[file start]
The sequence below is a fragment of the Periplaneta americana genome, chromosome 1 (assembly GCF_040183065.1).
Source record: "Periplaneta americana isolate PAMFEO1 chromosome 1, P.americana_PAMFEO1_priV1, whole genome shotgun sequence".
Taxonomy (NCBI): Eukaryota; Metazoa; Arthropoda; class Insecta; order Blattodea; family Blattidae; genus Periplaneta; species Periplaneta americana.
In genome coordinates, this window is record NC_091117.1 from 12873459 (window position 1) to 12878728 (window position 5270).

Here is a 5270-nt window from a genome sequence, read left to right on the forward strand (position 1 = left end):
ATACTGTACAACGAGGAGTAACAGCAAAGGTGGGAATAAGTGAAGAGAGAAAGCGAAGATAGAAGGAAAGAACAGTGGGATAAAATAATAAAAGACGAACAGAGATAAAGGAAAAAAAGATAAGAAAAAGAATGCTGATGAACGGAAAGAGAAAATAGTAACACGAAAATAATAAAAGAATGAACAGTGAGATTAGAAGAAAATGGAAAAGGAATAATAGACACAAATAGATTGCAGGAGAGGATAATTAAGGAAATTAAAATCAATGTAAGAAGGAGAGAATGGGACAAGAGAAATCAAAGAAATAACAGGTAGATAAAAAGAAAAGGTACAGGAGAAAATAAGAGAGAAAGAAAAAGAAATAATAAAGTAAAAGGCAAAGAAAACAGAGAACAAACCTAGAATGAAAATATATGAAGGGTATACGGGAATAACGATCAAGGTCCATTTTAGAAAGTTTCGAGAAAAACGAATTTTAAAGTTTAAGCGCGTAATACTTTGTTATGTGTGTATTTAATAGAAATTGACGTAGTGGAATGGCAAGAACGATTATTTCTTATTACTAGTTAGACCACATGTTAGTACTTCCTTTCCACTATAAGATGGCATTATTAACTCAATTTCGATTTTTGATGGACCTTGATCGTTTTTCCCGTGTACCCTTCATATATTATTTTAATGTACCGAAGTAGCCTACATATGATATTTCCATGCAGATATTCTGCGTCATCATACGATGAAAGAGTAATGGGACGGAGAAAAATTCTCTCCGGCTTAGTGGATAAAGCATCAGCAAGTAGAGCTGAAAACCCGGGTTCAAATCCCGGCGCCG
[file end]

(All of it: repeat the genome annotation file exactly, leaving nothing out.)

The sequence below is a fragment of the Periplaneta americana genome, chromosome 1 (assembly GCF_040183065.1).
Source record: "Periplaneta americana isolate PAMFEO1 chromosome 1, P.americana_PAMFEO1_priV1, whole genome shotgun sequence".
Taxonomy (NCBI): Eukaryota; Metazoa; Arthropoda; class Insecta; order Blattodea; family Blattidae; genus Periplaneta; species Periplaneta americana.
In genome coordinates, this window is record NC_091117.1 from 12873459 (window position 1) to 12878728 (window position 5270).

Here is a 5270-nt window from a genome sequence, read left to right on the forward strand (position 1 = left end):
ATACTGTACAACGAGGAGTAACAGCAAAGGTGGGAATAAGTGAAGAGAGAAAGCGAAGATAGAAGGAAAGAACAGTGGGATAAAATAATAAAAGACGAACAGAGATAAAGGAAAAAAAGATAAGAAAAAGAATGCTGATGAACGGAAAGAGAAAATAGTAACACGAAAATAATAAAAGAATGAACAGTGAGATTAGAAGAAAATGGAAAAGGAATAATAGACACAAATAGATTGCAGGAGAGGATAATTAAGGAAATTAAAATCAATGTAAGAAGGAGAGAATGGGACAAGAGAAATCAAAGAAATAACAGGTAGATAAAAAGAAAAGGTACAGGAGAAAATAAGAGAGAAAGAAAAAGAAATAATAAAGTAAAAGGCAAAGAAAACAGAGAACAAACCTAGAATGAAAATATATGAAGGGTATACGGGAATAACGATCAAGGTCCATTTTAGAAAGTTTCGAGAAAAACGAATTTTAAAGTTTAAGCGCGTAATACTTTGTTATGTGTGTATTTAATAGAAATTGACGTAGTGGAATGGCAAGAACGATTATTTCTTATTACTAGTTAGACCACATGTTAGTACTTCCTTTCCACTATAAGATGGCATTATTAACTCAATTTCGATTTTTGATGGACCTTGATCGTTTTTCCCGTGTACCCTTCATATATTATTTTAATGTACCGAAGTAGCCTACATATGATATTTCCATGCAGATATTCTGCGTCATCATACGATGAAAGAGTAATGGGACGGAGAAAAATTCTCTCCGGCTTAGTGGATAAAGCATCAGCAAGTAGAGCTGAAAACCCGGGTTCAAATCCCGGCGCCG